Masters Theses


Xiang Li


"Accurate assessment of crosstalk problems in cable harnesses requires simulation methods that account for the statistical variation of harness parameters. Methods are proposed to determine the influence of the statistical variation in wire positions, the rate that wires change position (i.e. "twist"), harness height, harness density (i.e. how closely wires are packed) and circuit loads. Methods use a combination of simulation and probability theory. Simulations use the T-parameter method, a rapid simulation technique for harness bundles. Simulation time is further improved by using the mean and variance of crosstalk estimated for fixed harness parameter values to estimate the mean and variance when parameters vary with known probability. The methods can save computation time, since a small number of simulations are required for a relatively small number of fixed parameter values rather than a large number of simulations to predict variation in many parameters.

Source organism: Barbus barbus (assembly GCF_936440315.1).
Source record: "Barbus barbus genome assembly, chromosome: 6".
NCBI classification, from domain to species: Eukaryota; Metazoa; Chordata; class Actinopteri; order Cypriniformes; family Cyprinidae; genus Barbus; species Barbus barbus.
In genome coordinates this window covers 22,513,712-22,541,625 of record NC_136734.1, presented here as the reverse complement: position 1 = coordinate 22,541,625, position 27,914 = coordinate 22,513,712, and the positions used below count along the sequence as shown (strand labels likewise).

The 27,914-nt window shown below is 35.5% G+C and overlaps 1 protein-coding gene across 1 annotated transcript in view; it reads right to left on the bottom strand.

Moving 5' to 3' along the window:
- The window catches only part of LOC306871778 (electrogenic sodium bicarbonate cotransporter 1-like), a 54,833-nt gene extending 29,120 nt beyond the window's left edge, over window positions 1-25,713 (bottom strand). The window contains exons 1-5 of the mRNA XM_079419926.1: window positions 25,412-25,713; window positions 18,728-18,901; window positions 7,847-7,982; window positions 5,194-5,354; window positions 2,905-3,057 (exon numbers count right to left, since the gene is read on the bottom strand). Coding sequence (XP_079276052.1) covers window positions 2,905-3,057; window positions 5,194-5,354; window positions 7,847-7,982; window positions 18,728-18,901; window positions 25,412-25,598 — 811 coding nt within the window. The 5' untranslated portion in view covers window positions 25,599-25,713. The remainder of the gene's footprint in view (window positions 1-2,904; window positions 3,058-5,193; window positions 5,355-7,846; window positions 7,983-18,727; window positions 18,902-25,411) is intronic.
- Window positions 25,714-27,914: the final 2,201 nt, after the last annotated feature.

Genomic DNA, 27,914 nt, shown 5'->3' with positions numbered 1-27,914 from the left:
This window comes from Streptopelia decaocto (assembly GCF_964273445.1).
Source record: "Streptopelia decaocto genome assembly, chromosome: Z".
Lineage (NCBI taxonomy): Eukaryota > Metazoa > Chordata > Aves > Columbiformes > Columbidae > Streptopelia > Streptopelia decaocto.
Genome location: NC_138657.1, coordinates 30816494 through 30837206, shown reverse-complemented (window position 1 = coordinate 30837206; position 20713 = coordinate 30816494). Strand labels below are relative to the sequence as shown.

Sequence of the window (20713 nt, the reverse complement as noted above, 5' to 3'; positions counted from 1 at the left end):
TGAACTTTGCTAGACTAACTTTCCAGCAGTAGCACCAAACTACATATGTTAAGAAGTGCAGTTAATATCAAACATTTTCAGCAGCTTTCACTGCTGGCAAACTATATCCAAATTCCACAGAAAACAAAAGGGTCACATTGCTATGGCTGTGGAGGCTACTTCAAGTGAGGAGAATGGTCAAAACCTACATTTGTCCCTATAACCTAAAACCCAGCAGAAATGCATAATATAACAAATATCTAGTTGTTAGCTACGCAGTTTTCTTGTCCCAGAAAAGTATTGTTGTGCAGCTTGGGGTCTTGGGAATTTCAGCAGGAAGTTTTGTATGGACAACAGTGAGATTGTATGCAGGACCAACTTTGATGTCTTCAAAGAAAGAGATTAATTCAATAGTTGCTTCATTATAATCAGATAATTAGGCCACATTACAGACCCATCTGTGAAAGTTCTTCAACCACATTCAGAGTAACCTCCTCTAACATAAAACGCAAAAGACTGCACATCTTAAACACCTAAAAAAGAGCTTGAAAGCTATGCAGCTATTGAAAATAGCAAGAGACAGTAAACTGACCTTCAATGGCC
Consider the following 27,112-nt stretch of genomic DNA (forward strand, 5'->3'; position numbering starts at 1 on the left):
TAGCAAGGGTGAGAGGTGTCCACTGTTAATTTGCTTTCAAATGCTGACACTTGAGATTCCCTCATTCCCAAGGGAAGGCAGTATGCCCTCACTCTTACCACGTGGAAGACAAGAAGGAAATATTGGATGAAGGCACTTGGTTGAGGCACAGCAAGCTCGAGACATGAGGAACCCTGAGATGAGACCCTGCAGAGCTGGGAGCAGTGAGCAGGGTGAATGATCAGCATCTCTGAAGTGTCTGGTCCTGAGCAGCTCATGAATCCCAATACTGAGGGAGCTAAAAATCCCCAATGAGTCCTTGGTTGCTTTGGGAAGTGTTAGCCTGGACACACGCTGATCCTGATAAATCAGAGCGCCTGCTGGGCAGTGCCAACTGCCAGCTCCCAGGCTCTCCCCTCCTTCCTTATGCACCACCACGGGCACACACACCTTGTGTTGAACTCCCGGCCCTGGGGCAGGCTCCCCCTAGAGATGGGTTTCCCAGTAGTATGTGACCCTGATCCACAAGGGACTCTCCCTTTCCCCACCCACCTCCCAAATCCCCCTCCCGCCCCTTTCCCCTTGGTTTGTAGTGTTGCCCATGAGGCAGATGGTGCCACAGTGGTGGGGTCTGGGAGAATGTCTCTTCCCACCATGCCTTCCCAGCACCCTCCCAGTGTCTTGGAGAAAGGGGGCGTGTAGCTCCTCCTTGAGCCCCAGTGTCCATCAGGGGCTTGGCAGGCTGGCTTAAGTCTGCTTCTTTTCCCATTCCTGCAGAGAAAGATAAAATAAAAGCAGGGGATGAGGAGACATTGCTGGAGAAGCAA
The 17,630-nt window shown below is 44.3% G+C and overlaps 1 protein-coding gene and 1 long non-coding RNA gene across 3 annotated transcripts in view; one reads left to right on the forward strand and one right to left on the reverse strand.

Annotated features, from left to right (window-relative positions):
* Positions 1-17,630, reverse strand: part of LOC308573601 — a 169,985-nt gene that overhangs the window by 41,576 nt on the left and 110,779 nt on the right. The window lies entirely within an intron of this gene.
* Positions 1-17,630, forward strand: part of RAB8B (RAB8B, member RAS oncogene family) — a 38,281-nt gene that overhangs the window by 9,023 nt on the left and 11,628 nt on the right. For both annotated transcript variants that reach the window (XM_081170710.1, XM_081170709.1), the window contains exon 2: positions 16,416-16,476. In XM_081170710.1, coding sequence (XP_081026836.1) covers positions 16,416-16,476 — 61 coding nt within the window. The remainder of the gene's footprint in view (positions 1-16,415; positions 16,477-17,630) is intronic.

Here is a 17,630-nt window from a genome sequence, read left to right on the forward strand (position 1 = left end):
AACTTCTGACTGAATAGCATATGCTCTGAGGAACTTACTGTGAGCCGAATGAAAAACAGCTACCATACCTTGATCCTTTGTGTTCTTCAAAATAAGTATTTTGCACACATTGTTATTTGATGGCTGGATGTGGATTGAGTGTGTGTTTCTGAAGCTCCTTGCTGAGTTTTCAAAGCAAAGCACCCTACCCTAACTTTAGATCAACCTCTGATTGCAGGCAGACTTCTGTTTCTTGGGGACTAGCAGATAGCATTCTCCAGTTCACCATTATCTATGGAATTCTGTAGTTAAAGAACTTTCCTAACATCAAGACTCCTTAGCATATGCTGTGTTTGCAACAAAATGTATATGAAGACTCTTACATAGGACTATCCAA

More importantly, the methods may give better insight into how individual parameters influence the variation of crosstalk than a pure simulation approach, since there is a clear mathematical link between input parameters and the resulting variation in crosstalk. For the cases tested here, results show the mean and variance of crosstalk below 1 GHz can be estimated within a root-mean-square error of 12% when wire position within the harness, wire twist, wire harness density, harness height above the return plane, and load terminations are simultaneously varied"--Abstract, page iii.


Beetner, Daryl G.

Committee Member(s)

Pommerenke, David
Drewniak, James L.


Electrical and Computer Engineering

Degree Name

M.S. in Electrical Engineering


Missouri University of Science and Technology

Publication Date

Spring 2011


ix, 44 pages


© 2011 Xiang Li, All rights reserved.

Document Type

Thesis - Open Access

File Type




Subject Headings

Crosstalk -- Prevention
Electromagnetic interference -- Prevention
Telecommunication cables

Thesis Number

T 9834

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